After leaving Golden City, Missouri five of us (Bill, Jim, Barry, John, and I) headed West along State Highway 128 which, unlike all of the roads we have seen before, went straight, straight along the Earth's shell untrammeled by hills, rivers, or other considerations that bend roads to them.
We are going up, but the grade is so slight that we can keep up fabulous constant speeds in the 15 to 18 miles an hour. So even though this a 70 mile day we knocked out half of the remaining 35 miles in just an hour.
Still it was sunny and Jim pulled over under the shade of a tree by the farm and in no time, we were off bike, helmets off, and lying down in the shade. We could have slept here easily, but our destination is just ahead maybe an hour at the rate we are going.
But for a brief moment we could have slept there and been very happy.
This new state represents so much. It is fifth state out of ten. We are now firmly out of the Ozarks and now the roads and terrain are mostly flat, and hills - to the extent we come across them are b tied and not so steep. It means wind becomes the new obstacle. A sad is the geographic center of the contiguous United States, so we are crossing a point where we have cycled over half of the country.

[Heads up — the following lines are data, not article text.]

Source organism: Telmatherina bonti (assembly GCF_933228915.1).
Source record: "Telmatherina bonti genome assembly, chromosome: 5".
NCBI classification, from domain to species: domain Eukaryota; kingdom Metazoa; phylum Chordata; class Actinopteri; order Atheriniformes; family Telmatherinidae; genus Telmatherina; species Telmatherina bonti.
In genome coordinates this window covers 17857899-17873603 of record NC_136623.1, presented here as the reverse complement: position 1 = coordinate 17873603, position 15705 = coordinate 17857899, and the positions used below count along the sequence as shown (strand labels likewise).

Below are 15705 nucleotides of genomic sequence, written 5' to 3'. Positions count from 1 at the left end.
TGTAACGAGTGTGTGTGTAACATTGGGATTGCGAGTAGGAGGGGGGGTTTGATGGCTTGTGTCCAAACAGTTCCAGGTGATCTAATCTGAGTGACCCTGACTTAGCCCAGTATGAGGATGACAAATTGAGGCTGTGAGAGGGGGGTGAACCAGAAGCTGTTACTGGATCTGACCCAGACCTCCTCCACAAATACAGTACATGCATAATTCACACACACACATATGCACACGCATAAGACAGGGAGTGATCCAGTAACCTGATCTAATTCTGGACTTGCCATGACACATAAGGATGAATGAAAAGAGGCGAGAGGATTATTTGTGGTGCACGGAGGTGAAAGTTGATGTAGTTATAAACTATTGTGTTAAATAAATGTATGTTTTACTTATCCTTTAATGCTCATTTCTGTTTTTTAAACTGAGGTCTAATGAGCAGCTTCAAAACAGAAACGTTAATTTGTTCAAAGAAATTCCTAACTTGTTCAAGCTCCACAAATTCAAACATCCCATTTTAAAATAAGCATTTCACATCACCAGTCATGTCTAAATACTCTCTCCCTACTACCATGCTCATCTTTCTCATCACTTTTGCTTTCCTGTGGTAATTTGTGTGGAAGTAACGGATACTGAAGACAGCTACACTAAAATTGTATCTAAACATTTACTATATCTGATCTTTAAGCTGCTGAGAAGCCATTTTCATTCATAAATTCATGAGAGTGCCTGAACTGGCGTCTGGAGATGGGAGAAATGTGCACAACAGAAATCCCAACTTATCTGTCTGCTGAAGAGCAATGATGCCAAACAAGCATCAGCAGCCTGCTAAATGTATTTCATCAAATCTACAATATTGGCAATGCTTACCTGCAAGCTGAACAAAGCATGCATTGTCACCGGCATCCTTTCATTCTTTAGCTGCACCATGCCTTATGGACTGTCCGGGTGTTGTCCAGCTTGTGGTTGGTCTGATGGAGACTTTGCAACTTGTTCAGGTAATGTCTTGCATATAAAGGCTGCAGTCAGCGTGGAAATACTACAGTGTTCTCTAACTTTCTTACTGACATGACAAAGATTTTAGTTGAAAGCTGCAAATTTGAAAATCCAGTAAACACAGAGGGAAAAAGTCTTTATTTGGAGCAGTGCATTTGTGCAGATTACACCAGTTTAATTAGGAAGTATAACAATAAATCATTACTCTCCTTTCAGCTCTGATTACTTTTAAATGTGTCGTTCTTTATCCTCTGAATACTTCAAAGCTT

It also means that shortly we will be in Pittsburg, Kansas and that means we have a rest day. This will be our fourth rest day and after 70 miles today, I am looking forward to it.
Got into town at about 4PM. Checked in, showered, and biked over to the Park where the trailer was to make dinner with Philip. Swedish Meatball and an excellent Spinach Salad with strawberries, mandarin oranges, chopped walnuts, red onion, bacon bits and sesame seeds with a raspberry vinaigrette. Great raves.
At a prior map meeting about our upcoming rest day here in Pittsburg we were told that we would be camping, instead of staying at either a Hostel or Hotel as had been previously been the case. Then Philip advised us that the Leader's Notes from prior trips had complained that the park was starting to get overrun from vagrants and homeless, and full blown mutiny erupted as everyone (except Bill) quickly jumped ship and booked their own rooms at hotels.